Why Not Review: Revision Techniques

Six of The Tab’s writers take you through their top tips.

Anna Sheinman Eeyore Janis Burns Lise McNally Milo Yiannopoulos revision

With Cambridge University now scattered all over the country with the distraction of bossy librarians and sharing youtube clips with the person next to you replaced by the hum of the hoover, The Tab Reviews Team evaluate their secrets to success.

LOTTIE UNWIN still swears by Look, Cover, Write, Check…

It taught me how to spell cat and bat, and the ins and outs of the ontological argument for the existence of God. It’s not that I am afraid of change, just that routine is comforting.  I can persuade some part of my angst ridden head that it is as though all I have to do is change the first letter.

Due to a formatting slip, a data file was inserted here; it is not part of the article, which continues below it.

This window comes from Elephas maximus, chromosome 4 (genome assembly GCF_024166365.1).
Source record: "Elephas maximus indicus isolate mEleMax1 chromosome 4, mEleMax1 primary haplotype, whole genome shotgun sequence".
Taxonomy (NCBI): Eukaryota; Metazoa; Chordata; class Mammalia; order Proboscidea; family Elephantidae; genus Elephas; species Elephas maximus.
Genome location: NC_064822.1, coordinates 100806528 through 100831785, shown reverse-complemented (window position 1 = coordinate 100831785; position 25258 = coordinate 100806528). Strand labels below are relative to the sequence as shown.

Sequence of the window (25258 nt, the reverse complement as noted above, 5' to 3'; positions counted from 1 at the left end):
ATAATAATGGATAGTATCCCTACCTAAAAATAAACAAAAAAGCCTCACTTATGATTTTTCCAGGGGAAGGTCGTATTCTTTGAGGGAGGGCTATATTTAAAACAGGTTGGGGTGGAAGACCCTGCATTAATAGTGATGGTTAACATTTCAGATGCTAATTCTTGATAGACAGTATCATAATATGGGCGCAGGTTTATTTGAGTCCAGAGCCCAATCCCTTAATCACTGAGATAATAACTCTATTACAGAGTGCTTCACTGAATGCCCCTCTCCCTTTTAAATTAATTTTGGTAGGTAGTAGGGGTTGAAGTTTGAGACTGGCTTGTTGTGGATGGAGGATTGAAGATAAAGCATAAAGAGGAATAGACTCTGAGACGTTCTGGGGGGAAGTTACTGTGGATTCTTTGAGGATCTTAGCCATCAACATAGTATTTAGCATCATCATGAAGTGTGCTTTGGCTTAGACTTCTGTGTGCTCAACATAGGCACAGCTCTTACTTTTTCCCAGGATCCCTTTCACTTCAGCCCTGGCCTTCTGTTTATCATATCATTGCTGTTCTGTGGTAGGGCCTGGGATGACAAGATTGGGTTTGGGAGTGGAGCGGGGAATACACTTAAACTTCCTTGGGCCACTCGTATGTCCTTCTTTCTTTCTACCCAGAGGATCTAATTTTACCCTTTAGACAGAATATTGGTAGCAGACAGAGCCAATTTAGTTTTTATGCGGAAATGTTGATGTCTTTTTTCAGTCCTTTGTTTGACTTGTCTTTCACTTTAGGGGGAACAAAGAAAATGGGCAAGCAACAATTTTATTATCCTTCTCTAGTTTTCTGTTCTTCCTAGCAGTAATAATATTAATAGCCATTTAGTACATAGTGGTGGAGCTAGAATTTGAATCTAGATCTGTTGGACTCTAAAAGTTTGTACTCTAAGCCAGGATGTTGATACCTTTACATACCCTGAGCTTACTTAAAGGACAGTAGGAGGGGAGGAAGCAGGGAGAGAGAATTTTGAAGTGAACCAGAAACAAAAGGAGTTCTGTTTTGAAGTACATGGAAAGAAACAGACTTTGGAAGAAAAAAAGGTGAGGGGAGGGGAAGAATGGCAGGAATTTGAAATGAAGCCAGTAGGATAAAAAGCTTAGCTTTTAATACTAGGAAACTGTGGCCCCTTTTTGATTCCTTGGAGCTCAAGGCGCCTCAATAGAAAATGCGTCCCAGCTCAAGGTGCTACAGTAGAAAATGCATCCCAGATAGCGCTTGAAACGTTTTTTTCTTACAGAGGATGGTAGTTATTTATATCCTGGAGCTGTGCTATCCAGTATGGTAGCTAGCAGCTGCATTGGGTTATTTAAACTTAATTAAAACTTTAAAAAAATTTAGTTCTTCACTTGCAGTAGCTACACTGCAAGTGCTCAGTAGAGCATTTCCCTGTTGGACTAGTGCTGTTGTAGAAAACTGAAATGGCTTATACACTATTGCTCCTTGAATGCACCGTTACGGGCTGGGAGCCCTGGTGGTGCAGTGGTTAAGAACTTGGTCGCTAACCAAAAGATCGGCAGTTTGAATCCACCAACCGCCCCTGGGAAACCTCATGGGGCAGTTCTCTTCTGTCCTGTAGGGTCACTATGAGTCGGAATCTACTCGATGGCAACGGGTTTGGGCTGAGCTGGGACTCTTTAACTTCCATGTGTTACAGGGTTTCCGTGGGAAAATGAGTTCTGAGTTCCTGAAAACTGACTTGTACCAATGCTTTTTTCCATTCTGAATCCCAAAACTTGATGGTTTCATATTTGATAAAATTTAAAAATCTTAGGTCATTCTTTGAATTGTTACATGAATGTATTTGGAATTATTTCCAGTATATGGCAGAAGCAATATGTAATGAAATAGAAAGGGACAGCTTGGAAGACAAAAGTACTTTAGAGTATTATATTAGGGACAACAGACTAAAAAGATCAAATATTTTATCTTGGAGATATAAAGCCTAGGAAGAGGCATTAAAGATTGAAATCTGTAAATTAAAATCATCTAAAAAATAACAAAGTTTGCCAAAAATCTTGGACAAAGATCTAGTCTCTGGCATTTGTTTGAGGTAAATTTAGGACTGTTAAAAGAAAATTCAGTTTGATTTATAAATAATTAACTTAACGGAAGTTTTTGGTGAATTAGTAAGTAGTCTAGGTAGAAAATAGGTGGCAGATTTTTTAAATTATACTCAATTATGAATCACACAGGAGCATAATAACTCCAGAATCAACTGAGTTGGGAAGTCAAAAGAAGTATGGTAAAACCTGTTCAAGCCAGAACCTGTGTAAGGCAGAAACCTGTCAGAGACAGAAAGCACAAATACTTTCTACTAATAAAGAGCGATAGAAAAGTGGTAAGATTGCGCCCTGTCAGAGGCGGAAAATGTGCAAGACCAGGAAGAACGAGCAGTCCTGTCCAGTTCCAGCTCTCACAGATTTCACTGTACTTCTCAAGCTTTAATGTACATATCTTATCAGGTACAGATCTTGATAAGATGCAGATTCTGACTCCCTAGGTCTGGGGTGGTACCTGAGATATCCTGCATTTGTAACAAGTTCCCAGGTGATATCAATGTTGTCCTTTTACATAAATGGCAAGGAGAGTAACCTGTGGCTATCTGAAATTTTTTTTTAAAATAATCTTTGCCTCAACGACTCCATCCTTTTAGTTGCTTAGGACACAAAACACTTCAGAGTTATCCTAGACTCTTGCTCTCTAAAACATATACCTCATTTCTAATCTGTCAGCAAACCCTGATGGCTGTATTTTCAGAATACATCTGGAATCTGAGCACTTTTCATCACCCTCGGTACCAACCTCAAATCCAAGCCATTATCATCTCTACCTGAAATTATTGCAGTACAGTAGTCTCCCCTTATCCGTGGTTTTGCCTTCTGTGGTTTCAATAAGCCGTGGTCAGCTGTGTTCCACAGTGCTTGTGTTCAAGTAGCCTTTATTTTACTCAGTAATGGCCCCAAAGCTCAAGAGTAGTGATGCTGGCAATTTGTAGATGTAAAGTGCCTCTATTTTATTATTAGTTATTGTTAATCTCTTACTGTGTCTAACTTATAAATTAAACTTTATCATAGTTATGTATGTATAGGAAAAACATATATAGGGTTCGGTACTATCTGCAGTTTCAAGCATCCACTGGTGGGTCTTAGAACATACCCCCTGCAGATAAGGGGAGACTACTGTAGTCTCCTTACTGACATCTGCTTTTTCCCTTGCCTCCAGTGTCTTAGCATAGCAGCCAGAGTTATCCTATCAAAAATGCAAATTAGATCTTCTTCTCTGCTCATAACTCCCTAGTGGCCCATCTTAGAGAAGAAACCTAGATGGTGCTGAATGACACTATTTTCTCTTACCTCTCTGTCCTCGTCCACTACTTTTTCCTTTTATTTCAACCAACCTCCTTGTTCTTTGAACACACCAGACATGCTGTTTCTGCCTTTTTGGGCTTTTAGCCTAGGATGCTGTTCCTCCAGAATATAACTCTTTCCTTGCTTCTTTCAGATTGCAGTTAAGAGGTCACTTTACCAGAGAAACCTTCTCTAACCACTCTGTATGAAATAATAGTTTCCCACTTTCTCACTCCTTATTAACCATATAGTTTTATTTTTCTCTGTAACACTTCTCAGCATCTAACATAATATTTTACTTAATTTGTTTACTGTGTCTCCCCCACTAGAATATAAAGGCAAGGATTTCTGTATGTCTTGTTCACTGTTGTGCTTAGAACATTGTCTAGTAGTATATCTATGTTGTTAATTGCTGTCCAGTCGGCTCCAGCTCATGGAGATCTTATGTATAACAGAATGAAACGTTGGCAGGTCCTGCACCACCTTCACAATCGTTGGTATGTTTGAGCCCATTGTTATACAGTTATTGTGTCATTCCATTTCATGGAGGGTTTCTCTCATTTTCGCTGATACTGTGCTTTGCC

Where once my chubby fingers would carefully fold the page into quarters I now scribble across A1 drawing paper, trying to copy out essays of notes in each attempt.  A fifth stage has been added that I term ‘Correct’, although the reality is ‘Punish’.  Normally with a blunt colouring pencil, I attack my effort scrawling the right answer all over it, and if the day is going badly a condemning motivational slogan.  What I am left with is abstract art 5 year old me would despair at the sight of as she sat meticulously drawing cats and bats.  It goes in the bin, and I try again.

PHOEBE LUCKHURST gets back to coloured pens basics…